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Can Assets Be Frozen Immediately In Trust Disputes?

Attorney L. Reed Bloodworth is the Founder and CEO of Bloodworth Law located in Orlando, Florida, and Winter Haven, Florida.

Reed handles trust litigation for Florida defendants and plaintiffs.

Can Assets Be Frozen Immediately In Trust Disputes?

In this post, Reed answers the question: Can assets be frozen immediately in trust disputes?

And the answer is, “yes, they can be.”

Concerned They’re Spending All The Money?

Reed said, “when you are a plaintiff in a probate or a trust dispute, you’re probably concerned that the personal representative or the trustee is spending all the money. You might worry that they don’t care about their fiduciary duties, or that they’ve got access to this, and they’re just going to go nuts with the assets.”

Plaintiffs Can Attempt to Freeze Assets

“As a plaintiff, you have the ability to attempt to freeze the assets.”

Step 1: File a complaint

“The way that is done is you’ve got to file a complaint.”

Step 2: File emergency injunction

“Then you file for an emergency injunction requesting that the court freeze all the assets.”

Satisfy the Elements of an Injunction

“There are Florida statutes on how you do that, how you govern it, and then you have to satisfy the elements of an injunction in this situation.”

Reed explained that in a typical injunction, you’ve got to show that:

#1: Prove likelihood of irreparable harm

“Number one, you’ve got a likelihood of irreparable harm and the unavailability of an adequate remedy at law.”

#2: Show likelihood of success

“And number two, you’ve got to show a substantial likelihood of success on the merits.”

#3: Potential injury or damage to person outweighs harm to trust or estate

“The Number Three is that the potential injury or damage to the person seeking the injunction — the plaintiff — would outweigh any harm to the trust.”

#4: Injunction not contrary to public interest

“And then, the last element, Number four, is that the injunction does not run contrary to the public interest.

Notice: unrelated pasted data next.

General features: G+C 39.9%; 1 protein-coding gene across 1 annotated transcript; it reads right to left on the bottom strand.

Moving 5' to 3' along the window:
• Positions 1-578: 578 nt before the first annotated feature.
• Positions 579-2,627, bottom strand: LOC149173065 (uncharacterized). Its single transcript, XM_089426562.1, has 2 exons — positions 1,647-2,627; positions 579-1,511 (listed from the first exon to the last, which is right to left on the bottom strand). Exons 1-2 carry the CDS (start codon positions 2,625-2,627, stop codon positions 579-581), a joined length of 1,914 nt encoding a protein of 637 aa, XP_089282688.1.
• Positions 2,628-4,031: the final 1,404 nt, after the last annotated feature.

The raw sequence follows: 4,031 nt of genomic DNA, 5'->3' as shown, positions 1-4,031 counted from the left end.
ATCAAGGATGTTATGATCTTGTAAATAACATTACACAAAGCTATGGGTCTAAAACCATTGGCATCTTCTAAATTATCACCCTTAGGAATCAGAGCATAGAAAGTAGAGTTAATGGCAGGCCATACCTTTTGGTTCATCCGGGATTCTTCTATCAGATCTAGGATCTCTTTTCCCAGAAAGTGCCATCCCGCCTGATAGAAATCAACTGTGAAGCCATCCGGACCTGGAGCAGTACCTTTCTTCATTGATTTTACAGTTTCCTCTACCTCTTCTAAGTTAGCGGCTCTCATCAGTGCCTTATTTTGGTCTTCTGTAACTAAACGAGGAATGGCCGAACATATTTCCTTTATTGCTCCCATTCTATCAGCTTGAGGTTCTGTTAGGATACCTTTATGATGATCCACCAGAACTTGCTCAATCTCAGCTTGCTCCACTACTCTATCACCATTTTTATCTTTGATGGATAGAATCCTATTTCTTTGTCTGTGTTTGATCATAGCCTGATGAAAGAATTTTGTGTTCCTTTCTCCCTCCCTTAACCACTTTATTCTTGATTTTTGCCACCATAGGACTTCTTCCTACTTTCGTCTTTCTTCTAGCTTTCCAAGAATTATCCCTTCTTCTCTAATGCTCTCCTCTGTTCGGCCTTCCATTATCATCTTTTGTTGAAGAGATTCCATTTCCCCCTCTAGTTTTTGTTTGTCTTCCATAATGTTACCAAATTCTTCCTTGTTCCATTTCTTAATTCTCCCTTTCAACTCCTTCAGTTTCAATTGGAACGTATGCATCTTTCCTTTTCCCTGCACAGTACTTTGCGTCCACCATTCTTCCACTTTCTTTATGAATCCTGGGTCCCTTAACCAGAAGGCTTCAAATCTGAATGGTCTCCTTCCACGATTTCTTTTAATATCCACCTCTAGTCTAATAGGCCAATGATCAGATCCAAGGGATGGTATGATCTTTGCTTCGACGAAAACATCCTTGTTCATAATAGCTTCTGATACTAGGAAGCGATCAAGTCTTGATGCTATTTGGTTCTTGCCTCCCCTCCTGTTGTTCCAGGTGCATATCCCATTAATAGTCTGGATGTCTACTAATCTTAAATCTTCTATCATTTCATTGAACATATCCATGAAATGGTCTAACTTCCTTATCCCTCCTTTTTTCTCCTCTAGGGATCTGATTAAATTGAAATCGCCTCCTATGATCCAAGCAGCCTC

“This is how to deal with meeting the four prongs of the injunction and how you would freeze assets in a probate or a trust dispute.

You Need Strong Evidence

“You’ve got to have a really strong situation,” Reed said. “Some very good evidence if you’re going to get an injunction in a probate dispute or a trust dispute. Because the court is granted really broad discretion in granting or denying an injunction.”

“A lot of times, you’re not going to have time to use a forensic accountant,” Reed said. “Typically, if you’re trying to freeze the assets, this is something you want to do fast.”

Bank Statements, Trust Account Statements

“If you already have bank statements or trust account statements that you can give to a forensic accountant, you can have that forensic accountant analyze those.

“And the analysis shows an opinion that yes, the trustee is improperly taking assets out of the trust and using them for his or her own benefit.”

Forensic Accountant = Great Witness

“Then that forensic accountant is a great witness because it is going to require an evidentiary hearing.

“But, a lot of times, you don’t have that luxury because you’re filing the complaint, you’re immediately trying to get the assets frozen, so you need evidence.”

No Time? Public Records, Transactions

“In that situation, one option would be to see if there was a public record of other transactions sold by the trustee for a price below market value,” Reed said.

Attorney L. Reed Bloodworth is Founder and CEO of Bloodworth Law. If you believe a trust is being stolen from and that assets should be frozen to protect what remains, talk with Reed about whether Bloodworth Law can help you, your family, or your business.

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